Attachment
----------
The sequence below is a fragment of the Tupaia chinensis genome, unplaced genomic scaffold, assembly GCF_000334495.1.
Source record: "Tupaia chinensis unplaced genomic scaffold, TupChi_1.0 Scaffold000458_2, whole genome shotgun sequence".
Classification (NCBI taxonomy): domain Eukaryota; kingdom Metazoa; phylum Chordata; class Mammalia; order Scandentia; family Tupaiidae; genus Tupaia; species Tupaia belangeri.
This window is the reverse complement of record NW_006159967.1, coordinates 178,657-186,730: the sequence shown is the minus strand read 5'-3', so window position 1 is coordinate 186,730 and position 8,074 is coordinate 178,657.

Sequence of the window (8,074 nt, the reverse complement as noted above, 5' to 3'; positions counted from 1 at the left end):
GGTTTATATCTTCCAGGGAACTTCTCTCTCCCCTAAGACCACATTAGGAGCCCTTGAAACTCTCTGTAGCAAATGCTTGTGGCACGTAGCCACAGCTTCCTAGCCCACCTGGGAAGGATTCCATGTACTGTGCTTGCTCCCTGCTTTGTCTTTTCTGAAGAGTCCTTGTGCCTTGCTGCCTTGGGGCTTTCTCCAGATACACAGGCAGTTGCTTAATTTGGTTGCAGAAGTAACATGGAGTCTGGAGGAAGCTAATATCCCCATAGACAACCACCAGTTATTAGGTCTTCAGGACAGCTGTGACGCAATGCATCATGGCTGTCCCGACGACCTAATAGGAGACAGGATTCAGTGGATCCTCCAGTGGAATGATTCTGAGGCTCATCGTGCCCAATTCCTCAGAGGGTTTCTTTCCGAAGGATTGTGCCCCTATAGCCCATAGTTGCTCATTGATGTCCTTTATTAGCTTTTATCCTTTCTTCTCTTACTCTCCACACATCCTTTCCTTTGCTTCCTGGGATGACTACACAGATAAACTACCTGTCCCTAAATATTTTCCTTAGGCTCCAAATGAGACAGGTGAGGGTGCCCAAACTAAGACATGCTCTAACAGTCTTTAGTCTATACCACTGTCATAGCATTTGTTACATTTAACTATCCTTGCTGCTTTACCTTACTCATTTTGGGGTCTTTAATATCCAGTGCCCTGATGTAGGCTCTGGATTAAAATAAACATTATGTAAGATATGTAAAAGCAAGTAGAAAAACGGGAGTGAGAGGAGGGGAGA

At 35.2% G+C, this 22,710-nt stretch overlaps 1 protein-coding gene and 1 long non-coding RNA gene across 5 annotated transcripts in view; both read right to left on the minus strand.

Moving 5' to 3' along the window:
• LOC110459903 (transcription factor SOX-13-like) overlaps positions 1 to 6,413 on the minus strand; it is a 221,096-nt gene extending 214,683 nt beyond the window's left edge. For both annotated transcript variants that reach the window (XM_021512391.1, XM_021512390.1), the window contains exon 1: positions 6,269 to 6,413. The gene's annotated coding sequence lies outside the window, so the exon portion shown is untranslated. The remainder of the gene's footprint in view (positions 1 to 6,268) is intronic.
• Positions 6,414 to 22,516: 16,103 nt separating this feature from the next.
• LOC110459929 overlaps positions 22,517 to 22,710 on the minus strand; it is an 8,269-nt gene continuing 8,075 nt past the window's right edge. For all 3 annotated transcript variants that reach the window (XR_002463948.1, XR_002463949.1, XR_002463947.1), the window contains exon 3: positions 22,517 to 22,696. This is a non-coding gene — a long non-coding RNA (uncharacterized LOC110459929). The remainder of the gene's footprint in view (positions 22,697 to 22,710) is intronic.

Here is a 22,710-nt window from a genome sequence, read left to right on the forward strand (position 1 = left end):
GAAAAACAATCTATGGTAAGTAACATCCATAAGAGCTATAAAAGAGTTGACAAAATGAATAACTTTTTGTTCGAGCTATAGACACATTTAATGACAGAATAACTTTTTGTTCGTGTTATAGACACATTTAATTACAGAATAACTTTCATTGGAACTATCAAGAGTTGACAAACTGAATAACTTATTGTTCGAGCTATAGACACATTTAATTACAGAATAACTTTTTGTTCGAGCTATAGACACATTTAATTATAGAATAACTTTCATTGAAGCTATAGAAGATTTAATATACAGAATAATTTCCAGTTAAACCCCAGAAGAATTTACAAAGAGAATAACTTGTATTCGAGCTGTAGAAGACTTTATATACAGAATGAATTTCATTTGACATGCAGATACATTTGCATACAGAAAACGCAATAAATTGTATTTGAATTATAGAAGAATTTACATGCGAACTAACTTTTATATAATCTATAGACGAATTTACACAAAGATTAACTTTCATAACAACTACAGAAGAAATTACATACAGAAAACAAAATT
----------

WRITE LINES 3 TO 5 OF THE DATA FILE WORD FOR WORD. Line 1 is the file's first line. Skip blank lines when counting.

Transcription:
Classification (NCBI taxonomy): domain Eukaryota; kingdom Metazoa; phylum Chordata; class Mammalia; order Scandentia; family Tupaiidae; genus Tupaia; species Tupaia belangeri.
This window is the reverse complement of record NW_006159967.1, coordinates 178,657-186,730: the sequence shown is the minus strand read 5'-3', so window position 1 is coordinate 186,730 and position 8,074 is coordinate 178,657.

Sequence of the window (8,074 nt, the reverse complement as noted above, 5' to 3'; positions counted from 1 at the left end):